Swiss independent luxury watch manufacturer
Chronoswiss is a relatively young company, founded in 1983 by Gerd R. Lang in München, Germany. Lang had already amassed extensive experience producing movements for other brands and his initial offerings with Chronoswiss reflect that, such as the Opus (first skeletonized chronograph), tourbillon and quarter repeater models. The brand was the first to produce a wristwatch with a regulator layout, the Régulateur, and they're best known for the style today (hour, minute and seconds hands in separate registers). In 2012, Chronoswiss was acquired by Oliver Ebstein and the headquarters was moved to Lucerne, Switzerland. The acquisition didn't alter the direction of the company, however, who's distinctive limited production watches retain many of the same hand-finished characteristics of the early München portfolio. The now Swiss brand remains an independent watchmaker as well.
Chronoswiss introduced their signature design language in 1987, starting with the regulator dial and continuing with the oversized onion crown, knurled bezels or case ends, and long screwed strap lugs. All of these elements remain today and the brand is best known for their regulator models. The company often modifies and hand-finishes ETA movements, adding in-house designed/produced modules for their regulators. Some models, especially from the München era, use new-old-stock movements from watch manufacturers Marvin and Enicar. This maintains a high level of Swiss quality, while keeping prices in a more affordable range by avoiding full in-house calibre production.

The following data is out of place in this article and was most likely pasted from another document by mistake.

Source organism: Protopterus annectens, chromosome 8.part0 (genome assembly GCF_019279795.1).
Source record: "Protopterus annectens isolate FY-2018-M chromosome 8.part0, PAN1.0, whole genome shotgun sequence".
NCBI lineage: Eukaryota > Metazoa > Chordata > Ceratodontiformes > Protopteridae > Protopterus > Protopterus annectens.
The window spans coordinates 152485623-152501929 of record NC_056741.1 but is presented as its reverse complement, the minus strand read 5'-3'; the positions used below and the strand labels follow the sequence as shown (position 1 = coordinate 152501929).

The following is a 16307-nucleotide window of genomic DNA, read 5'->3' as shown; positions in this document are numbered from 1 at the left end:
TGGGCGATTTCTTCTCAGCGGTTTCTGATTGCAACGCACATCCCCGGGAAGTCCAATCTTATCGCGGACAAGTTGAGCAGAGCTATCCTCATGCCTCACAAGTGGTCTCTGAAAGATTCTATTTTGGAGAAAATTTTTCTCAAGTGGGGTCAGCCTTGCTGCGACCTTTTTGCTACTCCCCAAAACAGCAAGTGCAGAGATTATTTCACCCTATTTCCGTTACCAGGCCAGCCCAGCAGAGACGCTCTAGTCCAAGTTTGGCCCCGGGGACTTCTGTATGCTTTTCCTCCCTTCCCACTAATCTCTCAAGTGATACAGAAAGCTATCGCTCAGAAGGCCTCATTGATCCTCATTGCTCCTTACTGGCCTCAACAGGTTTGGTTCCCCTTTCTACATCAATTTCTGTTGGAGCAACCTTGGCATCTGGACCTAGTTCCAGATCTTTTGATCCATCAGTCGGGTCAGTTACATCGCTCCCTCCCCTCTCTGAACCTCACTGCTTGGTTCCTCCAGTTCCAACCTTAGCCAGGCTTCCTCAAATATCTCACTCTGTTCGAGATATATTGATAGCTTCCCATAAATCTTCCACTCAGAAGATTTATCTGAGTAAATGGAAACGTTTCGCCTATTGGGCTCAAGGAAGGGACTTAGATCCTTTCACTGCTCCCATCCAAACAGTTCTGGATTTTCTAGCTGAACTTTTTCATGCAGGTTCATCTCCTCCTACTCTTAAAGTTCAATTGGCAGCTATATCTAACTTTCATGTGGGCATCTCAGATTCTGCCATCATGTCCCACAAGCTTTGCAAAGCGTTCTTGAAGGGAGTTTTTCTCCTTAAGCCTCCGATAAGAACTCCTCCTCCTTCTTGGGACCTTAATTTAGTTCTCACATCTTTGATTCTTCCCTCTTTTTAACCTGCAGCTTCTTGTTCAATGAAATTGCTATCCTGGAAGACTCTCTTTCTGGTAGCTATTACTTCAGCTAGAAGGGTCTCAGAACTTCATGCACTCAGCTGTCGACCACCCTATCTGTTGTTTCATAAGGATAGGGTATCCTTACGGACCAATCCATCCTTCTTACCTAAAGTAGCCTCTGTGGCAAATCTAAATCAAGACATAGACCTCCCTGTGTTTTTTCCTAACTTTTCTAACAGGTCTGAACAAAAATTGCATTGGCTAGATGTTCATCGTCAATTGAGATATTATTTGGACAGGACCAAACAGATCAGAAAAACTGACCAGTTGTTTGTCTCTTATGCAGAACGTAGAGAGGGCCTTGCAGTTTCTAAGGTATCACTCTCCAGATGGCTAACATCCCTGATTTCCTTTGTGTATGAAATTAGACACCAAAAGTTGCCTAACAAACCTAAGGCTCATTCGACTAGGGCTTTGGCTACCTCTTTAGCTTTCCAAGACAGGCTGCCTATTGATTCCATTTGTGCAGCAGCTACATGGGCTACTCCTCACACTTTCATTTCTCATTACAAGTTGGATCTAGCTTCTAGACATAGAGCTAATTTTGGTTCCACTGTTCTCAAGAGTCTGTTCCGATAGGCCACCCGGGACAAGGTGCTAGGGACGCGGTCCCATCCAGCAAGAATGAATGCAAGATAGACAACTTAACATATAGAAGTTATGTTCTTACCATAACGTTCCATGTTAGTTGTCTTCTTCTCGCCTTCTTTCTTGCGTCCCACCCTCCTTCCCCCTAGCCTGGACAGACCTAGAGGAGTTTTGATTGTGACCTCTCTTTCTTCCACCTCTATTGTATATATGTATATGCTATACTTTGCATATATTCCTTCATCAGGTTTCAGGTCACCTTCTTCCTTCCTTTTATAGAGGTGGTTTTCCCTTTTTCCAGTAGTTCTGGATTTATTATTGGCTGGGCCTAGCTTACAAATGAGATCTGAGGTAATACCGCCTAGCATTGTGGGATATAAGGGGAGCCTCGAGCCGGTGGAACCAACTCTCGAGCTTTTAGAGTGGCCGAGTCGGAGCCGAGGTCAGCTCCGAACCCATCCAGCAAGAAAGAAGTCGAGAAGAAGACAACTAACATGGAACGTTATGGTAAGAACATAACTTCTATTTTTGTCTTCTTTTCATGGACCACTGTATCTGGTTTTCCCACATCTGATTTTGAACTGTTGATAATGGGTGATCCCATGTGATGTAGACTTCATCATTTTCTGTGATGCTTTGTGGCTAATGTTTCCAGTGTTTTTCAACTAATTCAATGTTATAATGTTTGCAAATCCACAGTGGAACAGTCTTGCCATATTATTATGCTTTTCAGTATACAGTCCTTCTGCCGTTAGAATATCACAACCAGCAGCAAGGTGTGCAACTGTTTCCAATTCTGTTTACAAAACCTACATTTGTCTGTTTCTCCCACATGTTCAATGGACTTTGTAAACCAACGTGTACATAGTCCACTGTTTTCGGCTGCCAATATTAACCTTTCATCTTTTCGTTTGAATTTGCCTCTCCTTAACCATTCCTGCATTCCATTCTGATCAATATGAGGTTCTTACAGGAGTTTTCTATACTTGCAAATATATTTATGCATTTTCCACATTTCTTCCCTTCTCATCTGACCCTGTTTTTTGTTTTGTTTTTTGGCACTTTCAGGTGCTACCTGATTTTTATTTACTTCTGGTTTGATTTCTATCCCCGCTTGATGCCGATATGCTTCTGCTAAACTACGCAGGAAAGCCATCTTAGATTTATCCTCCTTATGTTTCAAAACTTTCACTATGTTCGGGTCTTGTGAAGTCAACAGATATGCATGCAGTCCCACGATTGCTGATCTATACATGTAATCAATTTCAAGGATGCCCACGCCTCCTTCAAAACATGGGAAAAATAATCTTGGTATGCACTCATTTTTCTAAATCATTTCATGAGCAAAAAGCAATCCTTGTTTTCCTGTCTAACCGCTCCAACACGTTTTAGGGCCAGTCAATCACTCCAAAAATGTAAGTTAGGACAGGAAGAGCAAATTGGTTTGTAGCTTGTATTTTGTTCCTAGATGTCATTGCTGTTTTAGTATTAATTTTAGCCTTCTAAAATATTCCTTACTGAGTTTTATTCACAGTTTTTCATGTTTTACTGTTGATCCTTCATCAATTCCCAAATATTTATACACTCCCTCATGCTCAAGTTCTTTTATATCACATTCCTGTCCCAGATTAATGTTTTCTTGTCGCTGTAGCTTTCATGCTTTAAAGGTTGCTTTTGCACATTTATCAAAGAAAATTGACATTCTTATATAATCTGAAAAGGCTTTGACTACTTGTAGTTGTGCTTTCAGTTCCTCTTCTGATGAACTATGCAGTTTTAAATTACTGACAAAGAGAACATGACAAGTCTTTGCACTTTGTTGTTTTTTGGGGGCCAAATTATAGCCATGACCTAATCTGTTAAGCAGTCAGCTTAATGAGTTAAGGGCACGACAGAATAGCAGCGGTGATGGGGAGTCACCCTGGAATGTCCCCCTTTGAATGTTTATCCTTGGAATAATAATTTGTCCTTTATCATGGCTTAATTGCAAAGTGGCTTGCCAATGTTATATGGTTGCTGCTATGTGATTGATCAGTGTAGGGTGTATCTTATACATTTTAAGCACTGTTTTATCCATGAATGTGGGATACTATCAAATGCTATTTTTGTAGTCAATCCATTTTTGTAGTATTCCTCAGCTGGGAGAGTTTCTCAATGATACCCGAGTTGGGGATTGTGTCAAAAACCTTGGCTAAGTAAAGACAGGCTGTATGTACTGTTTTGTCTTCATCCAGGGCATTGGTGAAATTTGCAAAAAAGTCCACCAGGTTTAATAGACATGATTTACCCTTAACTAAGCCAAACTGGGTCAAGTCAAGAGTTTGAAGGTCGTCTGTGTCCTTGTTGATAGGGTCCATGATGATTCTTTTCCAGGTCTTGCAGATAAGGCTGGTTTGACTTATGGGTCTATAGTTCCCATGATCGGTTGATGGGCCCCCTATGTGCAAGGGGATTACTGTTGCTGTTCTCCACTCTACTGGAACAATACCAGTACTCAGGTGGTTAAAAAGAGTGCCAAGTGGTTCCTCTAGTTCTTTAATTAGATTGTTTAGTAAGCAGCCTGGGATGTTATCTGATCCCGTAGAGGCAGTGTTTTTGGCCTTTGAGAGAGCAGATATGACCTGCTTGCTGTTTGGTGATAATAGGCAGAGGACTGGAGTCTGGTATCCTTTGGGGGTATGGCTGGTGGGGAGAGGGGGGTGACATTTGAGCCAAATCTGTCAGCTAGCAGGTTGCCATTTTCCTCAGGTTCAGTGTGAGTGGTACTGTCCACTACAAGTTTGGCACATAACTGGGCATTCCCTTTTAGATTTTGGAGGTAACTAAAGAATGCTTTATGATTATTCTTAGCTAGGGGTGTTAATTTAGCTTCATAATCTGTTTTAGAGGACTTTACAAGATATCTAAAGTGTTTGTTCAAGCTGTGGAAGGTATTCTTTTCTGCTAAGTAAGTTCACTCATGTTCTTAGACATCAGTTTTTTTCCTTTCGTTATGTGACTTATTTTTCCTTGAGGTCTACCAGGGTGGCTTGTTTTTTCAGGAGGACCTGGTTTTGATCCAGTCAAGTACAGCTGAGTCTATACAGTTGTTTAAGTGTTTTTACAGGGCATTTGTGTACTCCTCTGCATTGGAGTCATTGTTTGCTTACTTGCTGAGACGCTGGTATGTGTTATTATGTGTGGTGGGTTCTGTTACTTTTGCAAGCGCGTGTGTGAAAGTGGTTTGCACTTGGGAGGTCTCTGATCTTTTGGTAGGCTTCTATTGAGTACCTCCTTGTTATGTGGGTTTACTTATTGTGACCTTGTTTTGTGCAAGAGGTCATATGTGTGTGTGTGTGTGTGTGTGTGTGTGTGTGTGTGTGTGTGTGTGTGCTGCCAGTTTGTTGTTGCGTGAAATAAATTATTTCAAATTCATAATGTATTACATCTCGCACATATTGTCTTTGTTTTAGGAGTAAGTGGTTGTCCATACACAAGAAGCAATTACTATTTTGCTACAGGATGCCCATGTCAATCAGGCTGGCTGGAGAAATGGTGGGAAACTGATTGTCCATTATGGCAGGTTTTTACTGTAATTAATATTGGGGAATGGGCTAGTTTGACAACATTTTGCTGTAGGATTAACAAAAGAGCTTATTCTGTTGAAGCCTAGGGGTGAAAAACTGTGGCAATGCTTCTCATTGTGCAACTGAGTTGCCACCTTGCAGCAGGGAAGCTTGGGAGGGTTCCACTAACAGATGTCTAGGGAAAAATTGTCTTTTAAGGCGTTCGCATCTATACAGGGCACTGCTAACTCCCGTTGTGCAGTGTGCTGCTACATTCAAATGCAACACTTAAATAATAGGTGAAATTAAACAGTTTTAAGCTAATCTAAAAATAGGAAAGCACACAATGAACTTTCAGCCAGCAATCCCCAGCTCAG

Few brands have designs as instantly recognizable as Chronoswiss. Their regulators stand out with unique cases, dials, lugs and crowns, and there’s a wide range of models as the brand specializes in the style. The Regulator Manufacture is virtually unchanged since the late 1980’s, featuring all of the hallmarks the brand is famous for. The knurling around the case ends, oversized onion crown and long, sloping lugs with exposed screws are all present. The regulator display is in the classic vertical arrangement, with the centralized minute hand prominent and the hour and seconds hands in small sub-dials. The C. 122 automatic in this piece is also faithful to the original, based on the Enicar 165. On the other end of the spectrum are thoroughly modern pieces like the Flying Regulator Open Gear and Flying Grand Regulator Skeleton Limited Edition. Features like multi-level dials, funnel-shaped sub-dials, and exposed gears and bridges bring an architectural and futuristic aesthetic to the classic style without removing any of the elements that make them so recognizable. Some models have complications such as date displays and jumping hours, while tourbillons have been featured in the past.
Not all Chronoswiss watches are regulators, with traditional, centrally mounted hands comprising their Sirius and Time Master lines. Models with jumping hours, perpetual calendars, moon phase and quarter repeaters are available, along with a host of chronographs. The Chronograph Skeleton harkens back to the Opus, while the Chronograph Retrograde has two retrograde displays for second and date. In 2014, the House of Chronoswiss opened at their Lucerne headquarters, allowing visitors to witness first hand the specialized techniques that go into the brand’s watches, such as high-fire enamelling and engine turning (guilloché) for dials.